Local regulations for cannabis come into focus | environment


Now that adult cannabis is legal in the state of New Mexico, local lawmakers are enacting ordinances that are in line with the law and allow the community to own, grow, manufacture, sell, and use cannabis products.

At the Taos District Commissioner meeting on Tuesday, July 20, District Attorney Randy Autoo presented a rough draft of the proposed ordinances and set a deadline for passing an amendment to the Taos District Land Use Ordinance on August 17.

“As we told you, we may have to change this by August 17th. We may also have to change this after the state completes regulation,” said Autoo.

The Cannabis Regulation Act (CRA), which was enacted in April by Governor Michelle Lujan Grisham after a special legislative period, contains deadlines for the issuing of licenses to manufacturers, producers and retailers.

The first deadline for manufacturing licenses is September 1st. Recreational cannabis production is slated to begin in the fall. Retail sales to the general public will begin no later than April 1, 2022.

The CRA also established a Cannabis Control Division (CCD) within the New Mexico Regulation and Licensing Department to help local jurisdictions understand the law and provide guidance in drafting new regulations. The CCD spoke to other states (Colorado, Washington, and New York) that have already gone through the process.

“We take a look at other state laws and how they have been interpreted – to look for guidance on this type of push-and-pull between local control and state law and authority,” said Autoo.

The CRA enables local jurisdictions to impose reasonable time, location, and legal restrictions on cannabis operations, including restrictions on license density (ex.

Other allowable restrictions include opening hours for retailers and cannabis consumption areas (which are analogous to bars but serve cannabis instead of liquor). Local jurisdictions can also stipulate minimum distances from schools and daycare centers.

“This draft currently knows no distances to churches,” said Autoo. “We are carrying out further investigations for this. And we will share this opinion with you. So that could be one of the amendments that we will table before August 18. “

“In my opinion, it can’t be all churches,” said AnJanette Brush, Taos district chairman. “We have a very rich spiritual community here. We have an ashram. We have temples, we say churches – these should be places of worship. “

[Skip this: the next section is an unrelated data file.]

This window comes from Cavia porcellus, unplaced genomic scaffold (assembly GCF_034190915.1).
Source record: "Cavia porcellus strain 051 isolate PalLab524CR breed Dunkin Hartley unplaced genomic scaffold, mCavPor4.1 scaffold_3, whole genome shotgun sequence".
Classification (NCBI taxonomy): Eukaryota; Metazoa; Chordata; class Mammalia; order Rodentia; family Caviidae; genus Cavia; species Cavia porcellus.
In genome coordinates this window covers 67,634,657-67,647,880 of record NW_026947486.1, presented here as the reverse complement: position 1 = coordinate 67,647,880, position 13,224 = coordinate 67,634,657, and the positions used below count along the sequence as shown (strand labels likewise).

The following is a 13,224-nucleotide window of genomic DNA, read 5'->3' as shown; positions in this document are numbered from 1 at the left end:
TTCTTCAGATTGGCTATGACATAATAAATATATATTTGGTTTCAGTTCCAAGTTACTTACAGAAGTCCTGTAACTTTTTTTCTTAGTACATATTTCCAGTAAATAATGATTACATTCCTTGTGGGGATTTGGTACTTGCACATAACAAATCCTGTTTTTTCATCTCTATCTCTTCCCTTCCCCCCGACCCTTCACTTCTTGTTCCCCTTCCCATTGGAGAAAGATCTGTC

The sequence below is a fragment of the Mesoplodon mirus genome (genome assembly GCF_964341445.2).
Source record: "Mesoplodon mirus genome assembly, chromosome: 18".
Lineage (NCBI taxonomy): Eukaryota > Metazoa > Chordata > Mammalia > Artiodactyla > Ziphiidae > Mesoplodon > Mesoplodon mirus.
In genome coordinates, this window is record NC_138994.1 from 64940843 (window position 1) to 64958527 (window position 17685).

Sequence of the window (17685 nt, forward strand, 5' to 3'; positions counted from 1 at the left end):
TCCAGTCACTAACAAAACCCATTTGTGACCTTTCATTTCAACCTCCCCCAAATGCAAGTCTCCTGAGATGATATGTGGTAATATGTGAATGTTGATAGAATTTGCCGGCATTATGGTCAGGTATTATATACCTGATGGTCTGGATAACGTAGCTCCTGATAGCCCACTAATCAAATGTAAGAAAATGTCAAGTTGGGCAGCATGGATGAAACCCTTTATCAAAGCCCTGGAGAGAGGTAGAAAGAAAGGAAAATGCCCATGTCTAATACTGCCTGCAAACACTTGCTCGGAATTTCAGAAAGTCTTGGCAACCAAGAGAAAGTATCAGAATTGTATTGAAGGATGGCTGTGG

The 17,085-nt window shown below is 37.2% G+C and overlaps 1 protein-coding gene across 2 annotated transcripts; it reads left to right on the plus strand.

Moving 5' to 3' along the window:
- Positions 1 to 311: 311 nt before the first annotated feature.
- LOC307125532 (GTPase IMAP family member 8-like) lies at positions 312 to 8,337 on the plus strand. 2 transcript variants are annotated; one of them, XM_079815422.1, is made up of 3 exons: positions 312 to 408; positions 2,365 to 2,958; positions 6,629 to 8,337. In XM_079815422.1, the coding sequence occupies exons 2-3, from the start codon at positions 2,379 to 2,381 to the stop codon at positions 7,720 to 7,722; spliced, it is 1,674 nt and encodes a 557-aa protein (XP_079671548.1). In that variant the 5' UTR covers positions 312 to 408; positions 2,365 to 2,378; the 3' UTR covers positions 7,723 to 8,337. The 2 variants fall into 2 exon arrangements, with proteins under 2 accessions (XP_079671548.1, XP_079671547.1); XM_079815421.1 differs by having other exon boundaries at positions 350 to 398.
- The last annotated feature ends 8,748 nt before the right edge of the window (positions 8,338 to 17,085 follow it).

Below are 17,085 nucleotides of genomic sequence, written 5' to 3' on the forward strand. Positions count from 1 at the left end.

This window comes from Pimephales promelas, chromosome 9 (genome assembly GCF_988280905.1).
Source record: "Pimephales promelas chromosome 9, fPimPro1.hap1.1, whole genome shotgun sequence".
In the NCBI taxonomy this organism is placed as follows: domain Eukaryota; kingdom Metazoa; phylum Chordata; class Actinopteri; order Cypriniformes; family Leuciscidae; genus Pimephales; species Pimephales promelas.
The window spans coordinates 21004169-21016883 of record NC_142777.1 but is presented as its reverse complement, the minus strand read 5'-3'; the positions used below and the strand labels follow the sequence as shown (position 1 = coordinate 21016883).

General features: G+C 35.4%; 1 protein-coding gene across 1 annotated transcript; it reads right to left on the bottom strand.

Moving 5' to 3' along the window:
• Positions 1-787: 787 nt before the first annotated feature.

Other restrictions being discussed are cannabis sales on Sundays and Christmas Day.

The CRA also prevents local jurisdictions from banning the operation of cannabis businesses, including preventing cannabis products from being transported on public roads. Local jurisdictions cannot completely prohibit a licensee from operating or prevent a cannabis company from identifying as such.

The law allows use by adults (21 years of age or older) in a private or cannabis use area and possession of up to two ounces. It also allows adults to grow cannabis plants for private consumption from July 1st. Adults are allowed to grow six plants per person in a household, with a maximum of 12 plants.

“In my district, in El Rito, there are people who have talked about growing and converting their properties into retail. Let’s go 15 meters from our county roads, 30 meters from our county roads, could this possibly be a retail store? – – So it’s not something that’s in a residential area, “asked Mark Gallegos, Taos District Commissioner, District 2.

“That’s a good topic. I’ll talk to Planning about how we can better do this and make sure you have this information in August to see how this is being implemented and how it will affect rural areas “said automatic.

“We have not focused on that in this draft. There are really very few bans on farmers. Agriculture is considered to be agriculture for the purposes of the law,” he continued. “So what we were trying to do mostly was to place growers because what they have to do is place them in greenhouses or buildings. They produce about four crops a year so it’s an intense agribusiness as opposed to a traditional field.” from Frijoles or something. “

The Taos County Commission will meet again at 9:00 a.m. on August 17th to discuss local regulations for the cannabis industry before the new rules are finalized. Community members are invited to attend the meeting at taoscounty.org and to contact the Commission by phone at 575-737-6310.

This report is one in a series on the Cannabis Regulation Act.